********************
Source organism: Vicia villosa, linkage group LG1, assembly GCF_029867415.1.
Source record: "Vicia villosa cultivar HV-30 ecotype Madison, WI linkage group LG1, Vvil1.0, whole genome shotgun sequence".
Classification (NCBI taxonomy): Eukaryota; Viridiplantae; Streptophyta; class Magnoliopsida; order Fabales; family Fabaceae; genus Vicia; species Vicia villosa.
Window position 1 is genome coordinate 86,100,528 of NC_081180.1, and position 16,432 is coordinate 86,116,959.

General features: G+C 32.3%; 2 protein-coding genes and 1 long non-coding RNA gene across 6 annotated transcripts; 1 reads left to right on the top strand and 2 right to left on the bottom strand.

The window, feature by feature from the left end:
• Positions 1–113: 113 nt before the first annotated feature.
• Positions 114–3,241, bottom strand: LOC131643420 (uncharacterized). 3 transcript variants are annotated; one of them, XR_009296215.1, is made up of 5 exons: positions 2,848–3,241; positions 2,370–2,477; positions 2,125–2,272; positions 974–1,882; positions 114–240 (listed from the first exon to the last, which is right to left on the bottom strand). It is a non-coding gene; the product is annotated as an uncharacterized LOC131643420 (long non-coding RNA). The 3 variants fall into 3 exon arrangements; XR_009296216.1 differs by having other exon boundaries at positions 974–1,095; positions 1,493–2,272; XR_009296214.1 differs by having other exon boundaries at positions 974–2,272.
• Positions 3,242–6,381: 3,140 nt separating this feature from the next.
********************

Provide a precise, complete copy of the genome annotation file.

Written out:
Source organism: Vicia villosa, linkage group LG1, assembly GCF_029867415.1.
Source record: "Vicia villosa cultivar HV-30 ecotype Madison, WI linkage group LG1, Vvil1.0, whole genome shotgun sequence".
Classification (NCBI taxonomy): Eukaryota; Viridiplantae; Streptophyta; class Magnoliopsida; order Fabales; family Fabaceae; genus Vicia; species Vicia villosa.
Window position 1 is genome coordinate 86,100,528 of NC_081180.1, and position 16,432 is coordinate 86,116,959.

General features: G+C 32.3%; 2 protein-coding genes and 1 long non-coding RNA gene across 6 annotated transcripts; 1 reads left to right on the top strand and 2 right to left on the bottom strand.

The window, feature by feature from the left end:
• Positions 1–113: 113 nt before the first annotated feature.
• Positions 114–3,241, bottom strand: LOC131643420 (uncharacterized). 3 transcript variants are annotated; one of them, XR_009296215.1, is made up of 5 exons: positions 2,848–3,241; positions 2,370–2,477; positions 2,125–2,272; positions 974–1,882; positions 114–240 (listed from the first exon to the last, which is right to left on the bottom strand). It is a non-coding gene; the product is annotated as an uncharacterized LOC131643420 (long non-coding RNA). The 3 variants fall into 3 exon arrangements; XR_009296216.1 differs by having other exon boundaries at positions 974–1,095; positions 1,493–2,272; XR_009296214.1 differs by having other exon boundaries at positions 974–2,272.
• Positions 3,242–6,381: 3,140 nt separating this feature from the next.